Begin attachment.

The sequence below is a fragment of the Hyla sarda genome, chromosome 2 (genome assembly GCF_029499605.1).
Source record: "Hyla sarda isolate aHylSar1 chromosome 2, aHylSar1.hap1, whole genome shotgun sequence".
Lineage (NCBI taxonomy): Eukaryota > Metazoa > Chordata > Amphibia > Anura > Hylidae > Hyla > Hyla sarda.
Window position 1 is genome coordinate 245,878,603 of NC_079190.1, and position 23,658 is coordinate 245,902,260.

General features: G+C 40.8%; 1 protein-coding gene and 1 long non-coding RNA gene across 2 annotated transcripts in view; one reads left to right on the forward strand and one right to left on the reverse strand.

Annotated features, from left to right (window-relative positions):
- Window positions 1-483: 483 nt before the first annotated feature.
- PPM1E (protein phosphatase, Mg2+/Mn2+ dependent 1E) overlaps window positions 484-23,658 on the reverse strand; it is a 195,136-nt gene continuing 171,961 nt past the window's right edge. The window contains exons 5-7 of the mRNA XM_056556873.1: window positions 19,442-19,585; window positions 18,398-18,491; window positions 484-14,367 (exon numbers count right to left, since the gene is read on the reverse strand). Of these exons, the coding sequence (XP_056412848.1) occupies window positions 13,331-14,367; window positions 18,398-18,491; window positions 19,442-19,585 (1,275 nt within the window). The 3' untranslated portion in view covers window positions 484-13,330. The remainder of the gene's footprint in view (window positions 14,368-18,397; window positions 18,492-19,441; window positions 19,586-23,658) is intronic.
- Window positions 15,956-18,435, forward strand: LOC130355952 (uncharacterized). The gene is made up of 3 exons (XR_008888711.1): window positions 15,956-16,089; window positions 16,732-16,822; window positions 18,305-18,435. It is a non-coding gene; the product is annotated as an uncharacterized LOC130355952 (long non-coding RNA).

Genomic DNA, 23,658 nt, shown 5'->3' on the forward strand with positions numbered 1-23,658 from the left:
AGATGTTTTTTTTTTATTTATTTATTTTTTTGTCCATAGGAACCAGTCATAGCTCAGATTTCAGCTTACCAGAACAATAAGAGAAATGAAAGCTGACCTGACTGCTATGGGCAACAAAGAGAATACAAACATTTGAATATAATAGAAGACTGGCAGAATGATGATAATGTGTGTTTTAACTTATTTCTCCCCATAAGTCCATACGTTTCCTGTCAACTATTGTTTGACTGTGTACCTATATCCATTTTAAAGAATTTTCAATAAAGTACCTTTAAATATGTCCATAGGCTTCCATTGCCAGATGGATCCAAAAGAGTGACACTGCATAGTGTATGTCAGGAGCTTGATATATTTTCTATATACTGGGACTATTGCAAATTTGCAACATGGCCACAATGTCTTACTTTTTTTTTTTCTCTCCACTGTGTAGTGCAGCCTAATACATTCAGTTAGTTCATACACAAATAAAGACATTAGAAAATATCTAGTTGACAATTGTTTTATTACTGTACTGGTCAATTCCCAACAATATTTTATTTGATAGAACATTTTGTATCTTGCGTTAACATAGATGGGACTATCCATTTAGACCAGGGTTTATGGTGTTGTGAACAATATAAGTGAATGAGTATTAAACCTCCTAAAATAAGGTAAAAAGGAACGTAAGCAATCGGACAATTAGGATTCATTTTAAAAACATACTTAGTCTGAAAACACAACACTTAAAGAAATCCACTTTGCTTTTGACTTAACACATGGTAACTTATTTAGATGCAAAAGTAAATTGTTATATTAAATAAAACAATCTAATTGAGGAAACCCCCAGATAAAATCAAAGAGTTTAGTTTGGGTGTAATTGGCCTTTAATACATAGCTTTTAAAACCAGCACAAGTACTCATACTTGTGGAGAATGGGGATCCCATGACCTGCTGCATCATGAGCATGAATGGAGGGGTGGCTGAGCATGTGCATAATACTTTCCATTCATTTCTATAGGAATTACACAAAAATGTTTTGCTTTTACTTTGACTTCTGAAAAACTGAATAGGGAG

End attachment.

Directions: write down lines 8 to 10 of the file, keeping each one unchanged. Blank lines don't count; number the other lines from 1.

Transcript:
- PPM1E (protein phosphatase, Mg2+/Mn2+ dependent 1E) overlaps window positions 484-23,658 on the reverse strand; it is a 195,136-nt gene continuing 171,961 nt past the window's right edge. The window contains exons 5-7 of the mRNA XM_056556873.1: window positions 19,442-19,585; window positions 18,398-18,491; window positions 484-14,367 (exon numbers count right to left, since the gene is read on the reverse strand). Of these exons, the coding sequence (XP_056412848.1) occupies window positions 13,331-14,367; window positions 18,398-18,491; window positions 19,442-19,585 (1,275 nt within the window). The 3' untranslated portion in view covers window positions 484-13,330. The remainder of the gene's footprint in view (window positions 14,368-18,397; window positions 18,492-19,441; window positions 19,586-23,658) is intronic.
- Window positions 15,956-18,435, forward strand: LOC130355952 (uncharacterized). The gene is made up of 3 exons (XR_008888711.1): window positions 15,956-16,089; window positions 16,732-16,822; window positions 18,305-18,435. It is a non-coding gene; the product is annotated as an uncharacterized LOC130355952 (long non-coding RNA).

Genomic DNA, 23,658 nt, shown 5'->3' on the forward strand with positions numbered 1-23,658 from the left: